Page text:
If you want to shape a piece of knitting, you will need to increase or decrease the number of stitches on the needle. This will make the piece of knitting wider (increase) or narrower (decrease).
Some patterns use the abbreviation "Inc" for increases, and "dec" for decreases. However, the pattern should also tell you what type of increase or decrease to use, as there are several different methods. Some are (almost) invisible, and others can be decorative.
This tutorial is for the simplest decrease stitch, "knit two together". In most patterns this is abbreviated as k2tog.
How to knit a k2tog decrease
Your pattern will tell you where the decrease will be, so you would knit to the point of the decrease. In this example, I have cast on 12 stitches and knitted 3 rows in stockinette stitch (or stocking stitch). On the next knit row, the instruction is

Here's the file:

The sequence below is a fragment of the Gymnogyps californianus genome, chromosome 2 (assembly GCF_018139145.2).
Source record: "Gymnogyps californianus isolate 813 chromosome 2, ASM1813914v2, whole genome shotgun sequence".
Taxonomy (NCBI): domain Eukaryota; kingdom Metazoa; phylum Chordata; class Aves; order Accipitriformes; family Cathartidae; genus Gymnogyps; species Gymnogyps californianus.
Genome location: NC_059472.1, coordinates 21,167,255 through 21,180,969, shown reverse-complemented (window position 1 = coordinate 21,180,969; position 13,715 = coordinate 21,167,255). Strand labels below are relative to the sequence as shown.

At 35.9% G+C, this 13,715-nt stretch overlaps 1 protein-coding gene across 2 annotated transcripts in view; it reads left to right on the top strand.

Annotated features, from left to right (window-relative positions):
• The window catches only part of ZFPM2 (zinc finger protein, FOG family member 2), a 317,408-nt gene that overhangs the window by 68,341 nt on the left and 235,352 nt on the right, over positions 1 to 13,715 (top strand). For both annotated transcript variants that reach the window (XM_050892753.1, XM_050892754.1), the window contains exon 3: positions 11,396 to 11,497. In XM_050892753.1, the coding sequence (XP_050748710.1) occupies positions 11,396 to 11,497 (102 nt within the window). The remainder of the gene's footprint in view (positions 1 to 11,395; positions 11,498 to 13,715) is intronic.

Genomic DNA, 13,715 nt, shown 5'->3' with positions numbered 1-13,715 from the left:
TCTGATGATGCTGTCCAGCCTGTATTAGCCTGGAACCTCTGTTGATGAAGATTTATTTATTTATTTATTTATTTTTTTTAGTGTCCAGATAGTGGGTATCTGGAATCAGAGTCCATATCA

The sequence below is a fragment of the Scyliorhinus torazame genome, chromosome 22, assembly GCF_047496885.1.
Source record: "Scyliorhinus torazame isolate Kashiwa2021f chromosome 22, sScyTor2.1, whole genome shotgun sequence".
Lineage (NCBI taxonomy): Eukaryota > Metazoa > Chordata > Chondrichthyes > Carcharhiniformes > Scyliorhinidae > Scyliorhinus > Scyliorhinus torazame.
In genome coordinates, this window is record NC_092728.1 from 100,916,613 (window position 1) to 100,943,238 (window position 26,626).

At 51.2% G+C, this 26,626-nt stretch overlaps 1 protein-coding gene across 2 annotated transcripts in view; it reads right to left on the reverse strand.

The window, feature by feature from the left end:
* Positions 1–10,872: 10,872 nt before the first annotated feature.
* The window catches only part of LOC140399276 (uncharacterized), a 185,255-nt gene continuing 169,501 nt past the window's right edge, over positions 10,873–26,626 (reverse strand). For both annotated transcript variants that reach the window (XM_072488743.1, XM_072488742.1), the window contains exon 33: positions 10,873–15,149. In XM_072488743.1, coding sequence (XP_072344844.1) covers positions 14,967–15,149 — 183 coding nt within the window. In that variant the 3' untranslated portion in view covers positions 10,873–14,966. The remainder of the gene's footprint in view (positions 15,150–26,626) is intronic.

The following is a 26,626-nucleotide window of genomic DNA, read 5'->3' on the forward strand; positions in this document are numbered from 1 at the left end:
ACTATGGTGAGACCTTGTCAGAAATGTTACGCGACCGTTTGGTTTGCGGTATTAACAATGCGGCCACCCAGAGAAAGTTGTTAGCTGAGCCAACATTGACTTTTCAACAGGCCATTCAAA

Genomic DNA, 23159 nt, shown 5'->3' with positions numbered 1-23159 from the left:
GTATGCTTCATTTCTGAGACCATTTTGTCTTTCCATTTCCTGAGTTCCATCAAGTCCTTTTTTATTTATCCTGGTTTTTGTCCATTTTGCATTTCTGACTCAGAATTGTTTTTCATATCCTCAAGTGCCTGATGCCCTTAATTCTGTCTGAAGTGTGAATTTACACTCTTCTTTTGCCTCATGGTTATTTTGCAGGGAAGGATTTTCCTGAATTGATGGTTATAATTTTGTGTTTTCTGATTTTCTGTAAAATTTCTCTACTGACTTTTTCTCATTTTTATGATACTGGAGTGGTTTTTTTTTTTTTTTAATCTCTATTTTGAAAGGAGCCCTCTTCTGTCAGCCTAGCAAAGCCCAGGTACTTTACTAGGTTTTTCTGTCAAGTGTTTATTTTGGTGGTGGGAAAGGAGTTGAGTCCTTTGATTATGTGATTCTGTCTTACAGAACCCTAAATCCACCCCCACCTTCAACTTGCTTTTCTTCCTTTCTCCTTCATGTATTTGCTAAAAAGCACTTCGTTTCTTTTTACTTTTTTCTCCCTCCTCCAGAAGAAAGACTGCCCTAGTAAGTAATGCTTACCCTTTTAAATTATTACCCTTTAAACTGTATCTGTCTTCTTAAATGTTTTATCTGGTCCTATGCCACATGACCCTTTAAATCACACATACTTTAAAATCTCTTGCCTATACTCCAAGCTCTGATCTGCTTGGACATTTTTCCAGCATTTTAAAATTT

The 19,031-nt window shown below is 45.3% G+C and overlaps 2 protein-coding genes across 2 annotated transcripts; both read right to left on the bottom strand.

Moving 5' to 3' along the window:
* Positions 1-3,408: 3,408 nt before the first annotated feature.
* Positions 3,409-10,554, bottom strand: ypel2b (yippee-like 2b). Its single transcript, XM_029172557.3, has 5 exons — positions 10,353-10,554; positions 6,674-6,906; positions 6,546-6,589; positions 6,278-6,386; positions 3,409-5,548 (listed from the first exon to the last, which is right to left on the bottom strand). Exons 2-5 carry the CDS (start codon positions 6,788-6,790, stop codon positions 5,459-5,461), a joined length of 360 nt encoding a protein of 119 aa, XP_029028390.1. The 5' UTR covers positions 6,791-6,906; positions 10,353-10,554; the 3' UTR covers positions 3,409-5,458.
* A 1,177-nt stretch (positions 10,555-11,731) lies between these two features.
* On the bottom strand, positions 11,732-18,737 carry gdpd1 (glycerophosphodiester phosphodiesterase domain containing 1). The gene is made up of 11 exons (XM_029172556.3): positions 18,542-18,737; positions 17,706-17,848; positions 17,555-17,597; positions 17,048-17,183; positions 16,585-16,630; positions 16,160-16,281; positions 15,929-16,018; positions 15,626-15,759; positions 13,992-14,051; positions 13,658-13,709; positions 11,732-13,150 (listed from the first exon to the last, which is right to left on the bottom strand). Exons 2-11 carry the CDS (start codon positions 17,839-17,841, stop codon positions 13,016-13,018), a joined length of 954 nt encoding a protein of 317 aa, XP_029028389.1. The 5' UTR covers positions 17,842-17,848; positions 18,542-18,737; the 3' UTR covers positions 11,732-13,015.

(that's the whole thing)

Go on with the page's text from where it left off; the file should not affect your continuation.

k1, k2tog, k the remaining stitches (11 sts)
So I knit the first stitch on the left needle, and now I am going to knit the next two stitches together as follows:
STEP 1 - Insert the right-hand needle through the next two stitches on the left needle. Insert the needle from front to back as if you were knitting a normal stitch.
STEP 2 - Pass the yarn under and around the tip of the right needle (as you would when knitting a stitch).
STEP 3 - Pull the new loop on the right-hand needle through the two stitches on the left-hand needle.
STEP 4 - Slip the two stitches off the left-hand needle, and the decrease is completed.
Remember, I had cast on 12 stitches when I started knitting. After the decrease, there are 11 stitches (two on the right needle and nine on the left needle). So the k2tog has decreased the number of stitches by one stitch.
I have continued to decrease at the beginning of each knit row in my sample, and you can see that the edge is sloping where the decreases have been made (on the right hand side of the picture).